Tribal clashes linked to the 1997 elections reared their ugly head, with Likoni being the epicentre.
“Likoni was inaccessible due to the fighting and our children were stuck there," she recalls.
This called for fast thinking and this is where Lucy's husband, tycoon Edwin Yinda, came in.
Mr Yinda made a call to his friend, Gen Joseph Kibwana, who was the then Kenya Navy commander. The General, who would later become Kenya’s Chief of General Staff, ensured that the 60 children were evacuated to the Yinda's compound in Nyali and also delivered a tent big enough to accommodate the children, besides providing them with regular supply of water.
As the Wema family grew, Lucy saw the need for them to acquire their own place and that is how they bought five acres at their present location in Bamburi.
The book also features contributions from other key players in the Wema story. They include her husband, Edwin, staff and sponsors of the facility, including a few of the centre’s alumni.
Now, anyone reading this book needs to be emotionally ready for some of the children's experiences that are heartrending, ever tear jerking. Some of them have undergone unimaginable abuse, including rape, whilst living in the rough streets.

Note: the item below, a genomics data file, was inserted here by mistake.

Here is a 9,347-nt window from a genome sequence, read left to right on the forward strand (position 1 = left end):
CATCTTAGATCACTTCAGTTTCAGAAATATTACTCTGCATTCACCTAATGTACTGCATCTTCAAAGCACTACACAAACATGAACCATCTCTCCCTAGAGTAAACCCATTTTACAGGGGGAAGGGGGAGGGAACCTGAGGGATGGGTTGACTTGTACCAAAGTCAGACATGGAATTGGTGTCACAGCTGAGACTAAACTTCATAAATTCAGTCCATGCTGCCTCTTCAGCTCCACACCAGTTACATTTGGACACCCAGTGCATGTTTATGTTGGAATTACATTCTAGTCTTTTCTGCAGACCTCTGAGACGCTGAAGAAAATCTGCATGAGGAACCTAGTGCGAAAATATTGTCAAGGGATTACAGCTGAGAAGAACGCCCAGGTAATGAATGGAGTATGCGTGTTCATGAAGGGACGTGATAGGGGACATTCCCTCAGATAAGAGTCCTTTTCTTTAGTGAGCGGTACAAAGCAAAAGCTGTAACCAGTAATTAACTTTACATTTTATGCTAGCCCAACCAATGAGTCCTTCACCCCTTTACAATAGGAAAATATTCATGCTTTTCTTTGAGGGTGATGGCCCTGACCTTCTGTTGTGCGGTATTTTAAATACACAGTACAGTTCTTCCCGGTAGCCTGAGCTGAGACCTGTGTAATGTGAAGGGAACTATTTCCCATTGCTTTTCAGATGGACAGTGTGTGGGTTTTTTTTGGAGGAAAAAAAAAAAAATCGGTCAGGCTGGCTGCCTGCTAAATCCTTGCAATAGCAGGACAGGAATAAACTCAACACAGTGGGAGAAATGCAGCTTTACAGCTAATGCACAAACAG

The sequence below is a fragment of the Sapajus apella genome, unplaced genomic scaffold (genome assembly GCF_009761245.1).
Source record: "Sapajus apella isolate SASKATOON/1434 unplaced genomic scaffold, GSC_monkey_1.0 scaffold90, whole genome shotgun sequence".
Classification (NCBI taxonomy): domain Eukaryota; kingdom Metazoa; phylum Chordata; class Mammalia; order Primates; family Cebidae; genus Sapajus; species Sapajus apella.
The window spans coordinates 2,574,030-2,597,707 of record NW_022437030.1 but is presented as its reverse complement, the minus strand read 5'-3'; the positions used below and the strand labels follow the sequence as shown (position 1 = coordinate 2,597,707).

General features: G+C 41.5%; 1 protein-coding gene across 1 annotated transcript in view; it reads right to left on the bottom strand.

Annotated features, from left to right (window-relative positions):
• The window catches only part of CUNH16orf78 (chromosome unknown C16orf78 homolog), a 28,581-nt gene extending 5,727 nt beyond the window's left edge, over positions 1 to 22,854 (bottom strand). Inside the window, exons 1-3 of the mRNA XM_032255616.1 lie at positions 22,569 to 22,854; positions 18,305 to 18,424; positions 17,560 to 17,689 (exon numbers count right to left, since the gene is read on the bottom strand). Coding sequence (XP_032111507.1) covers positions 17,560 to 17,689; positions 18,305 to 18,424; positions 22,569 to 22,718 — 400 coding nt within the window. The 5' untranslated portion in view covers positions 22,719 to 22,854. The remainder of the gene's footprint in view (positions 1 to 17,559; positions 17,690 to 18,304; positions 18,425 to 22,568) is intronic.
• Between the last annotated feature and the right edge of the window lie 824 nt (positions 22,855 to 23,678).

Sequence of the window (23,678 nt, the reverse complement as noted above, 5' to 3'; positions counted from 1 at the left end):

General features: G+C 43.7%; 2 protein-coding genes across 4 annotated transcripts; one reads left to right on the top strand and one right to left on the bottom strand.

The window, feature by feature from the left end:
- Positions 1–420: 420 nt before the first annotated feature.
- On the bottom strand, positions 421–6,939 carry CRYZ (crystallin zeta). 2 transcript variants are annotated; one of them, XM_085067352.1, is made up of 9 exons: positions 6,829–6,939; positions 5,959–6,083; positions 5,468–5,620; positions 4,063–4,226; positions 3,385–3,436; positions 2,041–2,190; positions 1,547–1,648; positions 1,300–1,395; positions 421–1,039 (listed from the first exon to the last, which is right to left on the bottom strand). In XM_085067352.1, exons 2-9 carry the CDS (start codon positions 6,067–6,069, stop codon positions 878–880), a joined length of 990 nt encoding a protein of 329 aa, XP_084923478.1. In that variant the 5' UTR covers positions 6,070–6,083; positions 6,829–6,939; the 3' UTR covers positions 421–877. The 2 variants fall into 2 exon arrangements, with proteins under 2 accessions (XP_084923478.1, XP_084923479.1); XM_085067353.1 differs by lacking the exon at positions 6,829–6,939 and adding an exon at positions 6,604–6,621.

With traumatic experience of the streets behind them, some of the former street children have done well for themselves. Janet Middah graduated from Daystar University with a degree in Business Management and Accounting, in 2009 and is today the Health, Safety and Wellbeing manager at Safaricom.
Susan Akinyi, who lost both her parents at a tender age, graduated from Daystar in 2011 and is a business manager with a leading IT company. Both Susan and Janet are board members of Wema Center.
It is safe to say that former street children who have gone through Wema have a better shot at life than children from ordinary families who struggle with tough economic times and are oftentimes unable to complete their education.
At Wema, for those who are academically inclined, Lucy, her staff and sponsors go flat out to ensure that the children get the best in terms of education.
There are many other Wema alumni who opted for vocational courses and are doing well in various spheres of life, while others are into business.
Though Wema Center has been been largely successful in the 29 years it has been in existence, Lucy Yinda is today a worried woman. A proposed policy move by the government seeks to abolish care institutions like Wema and instead focus on the reunification of children with their families.
Lucy faults this new directive that is a proposal by the United Nation’s Children’s Fund (UNICEF) for losing sight of the bigger picture in the care of vulnerable and neglected children. “One of our main pillars here at Wema, is the reunification of children with their families,” explains Lucy, who in 2005 received a Head of State Commendation from President Mwai Kibaki. “What do you do when some of these families, for their own reasons, do not want the children?”
Besides, she adds, the same government, through the Children’s Department and the police, routinely bring abandoned children to Wema Centre. “While cases of abuse within institutions cannot be ruled out, the government has the mechanism of investigating, prosecuting and shutting down the offenders,” she adds.